Logo: University of Southern California

What Do Target Shoppers Want?

Just ask researchers in the USC Data Science Lab, first place winners in the Target Data Challenge.
By: Natalia VĂ©lez
May 11, 2016 —

The digital age has made an unprecedented volume of information available to marketers. From search histories to click-rates, e-commerce businesses can potentially know everything about users’ online profiles, and they are constantly looking for ways to gain insights that will translate to higher sales.

With this in mind, the USC Viterbi Institute for Innovation, in collaboration with the Target Corporation, recently hosted the Target Data Challenge, a competition in which over 20 teams used a dataset of Target customers’ transactions and product descriptions to predict their future purchases.

A team of researchers from the USC Data Science Laboratory won first place in the April 15 competition, along with an award of $10,000, for coming up with an algorithm that improves customer product recommendations. The victorious team consisted of USC Viterbi computer science Ph.D. students Chung Ming Cheung, Palash Goyal and Ajitesh Srivastava and was mentored by research associate Arash Saber Tehrani, all members of Professor Viktor Prasanna’s Data Science Lab.

A team of researchers from the USC Data Science Lab has won the first place in the Target Data Challenge.
From left to right: Chung Ming Cheung (PhD student), Arash Saber Tehrani (post-doctoral research associate), Palash Goyal (PhD student), and Ajitesh Srivastava (PhD student).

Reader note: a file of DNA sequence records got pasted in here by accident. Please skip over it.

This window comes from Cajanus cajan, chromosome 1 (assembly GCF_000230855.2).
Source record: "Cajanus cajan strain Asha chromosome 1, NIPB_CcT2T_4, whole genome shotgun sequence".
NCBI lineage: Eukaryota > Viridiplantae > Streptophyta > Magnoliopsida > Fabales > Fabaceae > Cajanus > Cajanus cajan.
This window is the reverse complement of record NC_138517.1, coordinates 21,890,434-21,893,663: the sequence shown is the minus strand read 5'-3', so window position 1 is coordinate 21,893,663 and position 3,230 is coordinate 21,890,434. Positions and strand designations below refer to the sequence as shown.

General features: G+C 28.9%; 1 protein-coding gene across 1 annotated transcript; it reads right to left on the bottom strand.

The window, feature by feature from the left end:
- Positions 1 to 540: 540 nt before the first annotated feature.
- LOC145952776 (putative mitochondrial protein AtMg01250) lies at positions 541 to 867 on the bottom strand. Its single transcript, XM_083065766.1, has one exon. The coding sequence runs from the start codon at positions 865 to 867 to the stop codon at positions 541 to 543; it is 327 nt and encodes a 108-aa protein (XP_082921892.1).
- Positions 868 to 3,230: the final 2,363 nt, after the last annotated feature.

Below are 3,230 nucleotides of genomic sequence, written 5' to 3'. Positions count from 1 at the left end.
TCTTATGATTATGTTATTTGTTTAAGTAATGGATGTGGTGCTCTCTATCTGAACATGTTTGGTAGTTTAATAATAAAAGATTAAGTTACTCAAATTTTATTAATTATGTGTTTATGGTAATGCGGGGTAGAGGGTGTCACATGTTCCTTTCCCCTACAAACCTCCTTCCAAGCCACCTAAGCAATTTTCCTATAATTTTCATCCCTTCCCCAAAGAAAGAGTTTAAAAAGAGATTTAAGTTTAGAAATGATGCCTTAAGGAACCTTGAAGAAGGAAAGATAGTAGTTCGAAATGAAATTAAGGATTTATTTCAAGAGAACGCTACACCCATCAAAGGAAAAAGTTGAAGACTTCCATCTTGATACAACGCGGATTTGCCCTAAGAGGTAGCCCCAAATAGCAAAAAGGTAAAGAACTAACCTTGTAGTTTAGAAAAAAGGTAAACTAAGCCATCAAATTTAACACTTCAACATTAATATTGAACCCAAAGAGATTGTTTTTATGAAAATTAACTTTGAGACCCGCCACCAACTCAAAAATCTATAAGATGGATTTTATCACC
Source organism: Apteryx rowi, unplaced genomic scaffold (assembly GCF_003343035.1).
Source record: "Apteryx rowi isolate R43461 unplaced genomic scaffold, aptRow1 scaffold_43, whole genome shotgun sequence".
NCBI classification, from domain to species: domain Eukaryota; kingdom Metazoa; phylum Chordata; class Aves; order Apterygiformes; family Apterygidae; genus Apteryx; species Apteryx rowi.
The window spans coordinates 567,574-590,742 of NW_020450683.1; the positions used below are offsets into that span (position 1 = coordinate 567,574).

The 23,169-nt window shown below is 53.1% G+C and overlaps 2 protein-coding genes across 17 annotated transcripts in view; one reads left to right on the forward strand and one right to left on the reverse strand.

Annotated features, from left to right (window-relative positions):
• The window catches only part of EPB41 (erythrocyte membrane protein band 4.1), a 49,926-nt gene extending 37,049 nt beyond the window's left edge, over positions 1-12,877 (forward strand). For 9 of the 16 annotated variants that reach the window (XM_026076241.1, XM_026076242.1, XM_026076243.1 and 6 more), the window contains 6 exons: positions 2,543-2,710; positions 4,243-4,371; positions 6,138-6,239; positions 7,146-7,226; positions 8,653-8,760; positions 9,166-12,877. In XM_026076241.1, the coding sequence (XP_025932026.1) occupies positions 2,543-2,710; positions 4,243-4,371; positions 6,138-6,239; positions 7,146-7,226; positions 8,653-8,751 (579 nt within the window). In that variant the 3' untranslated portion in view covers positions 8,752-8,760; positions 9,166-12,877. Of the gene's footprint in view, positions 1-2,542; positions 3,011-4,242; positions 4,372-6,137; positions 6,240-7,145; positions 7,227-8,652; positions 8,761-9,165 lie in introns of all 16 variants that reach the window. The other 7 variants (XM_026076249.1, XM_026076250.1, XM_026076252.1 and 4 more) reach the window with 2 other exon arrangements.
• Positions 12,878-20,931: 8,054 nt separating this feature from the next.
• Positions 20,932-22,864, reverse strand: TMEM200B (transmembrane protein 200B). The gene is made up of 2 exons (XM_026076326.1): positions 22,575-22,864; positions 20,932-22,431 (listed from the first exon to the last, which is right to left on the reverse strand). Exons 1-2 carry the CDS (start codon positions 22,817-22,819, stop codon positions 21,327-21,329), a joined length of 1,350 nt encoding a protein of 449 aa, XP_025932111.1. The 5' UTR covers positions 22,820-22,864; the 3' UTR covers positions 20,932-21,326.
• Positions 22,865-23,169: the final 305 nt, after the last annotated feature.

Image provided by Professor Arash Saber Tehrani

"I am thrilled to hear about this award,” Professor Prasanna said. “My Data Science Lab has been looking into applications of machine learning in smart oil field and smart grid, and the Target challenge problem is a new application direction that complements our ongoing work."

From the initial 20 competitors, only four teams reached the semi-final round. The semi-finalists competed against each other at the Viterbi Hacker House on April 15, and the Data Science Lab team was selected as winner, based on three criteria: prediction results, presentation and novelty.

The team’s approach was based on formalism for social network analysis using multi-level representation, random walks, and random sampling, which allowed them to discover patterns of relatedness that mediate transactions.

"Not everything went smoothly,” said Ph.D. student Chung Ming Cheung. “We tried many approaches and most did not give good results, but we were thrilled when our predictive model finally appeared to make good predictions."

Recommender systems are nothing new. In fact, companies like Amazon and Netflix have used them for a while to increase sales. Nevertheless, these systems are still flawed, and it is not uncommon for them to make suggestions that are far from accurate.

“Current recommender systems fail to pinpoint exactly what users are looking for,” said Tehrani. “However, I do think that what we did is a small step towards reaching a perfect system.”